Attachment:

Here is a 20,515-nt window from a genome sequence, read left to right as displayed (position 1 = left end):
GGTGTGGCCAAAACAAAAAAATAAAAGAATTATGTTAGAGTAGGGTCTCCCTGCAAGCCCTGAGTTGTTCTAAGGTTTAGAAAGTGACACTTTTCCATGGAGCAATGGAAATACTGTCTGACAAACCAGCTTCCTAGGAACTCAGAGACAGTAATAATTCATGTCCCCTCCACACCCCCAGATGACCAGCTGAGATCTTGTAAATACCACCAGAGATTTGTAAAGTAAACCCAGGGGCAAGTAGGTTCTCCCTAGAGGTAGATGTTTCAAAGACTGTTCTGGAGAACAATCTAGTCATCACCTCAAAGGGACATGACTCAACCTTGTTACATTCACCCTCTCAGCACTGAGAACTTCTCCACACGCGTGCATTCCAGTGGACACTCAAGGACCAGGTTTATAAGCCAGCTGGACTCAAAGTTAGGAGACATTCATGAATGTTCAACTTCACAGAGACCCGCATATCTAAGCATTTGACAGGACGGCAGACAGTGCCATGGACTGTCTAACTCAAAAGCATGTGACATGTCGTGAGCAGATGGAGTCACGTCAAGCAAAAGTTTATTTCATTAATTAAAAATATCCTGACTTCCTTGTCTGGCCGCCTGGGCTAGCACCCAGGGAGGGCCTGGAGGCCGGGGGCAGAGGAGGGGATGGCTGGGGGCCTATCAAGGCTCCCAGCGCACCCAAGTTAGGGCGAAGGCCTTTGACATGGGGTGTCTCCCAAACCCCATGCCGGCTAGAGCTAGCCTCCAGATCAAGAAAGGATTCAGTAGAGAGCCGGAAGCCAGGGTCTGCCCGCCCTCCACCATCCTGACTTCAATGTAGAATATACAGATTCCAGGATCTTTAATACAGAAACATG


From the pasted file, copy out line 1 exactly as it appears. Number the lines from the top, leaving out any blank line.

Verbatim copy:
Here is a 20,515-nt window from a genome sequence, read left to right as displayed (position 1 = left end):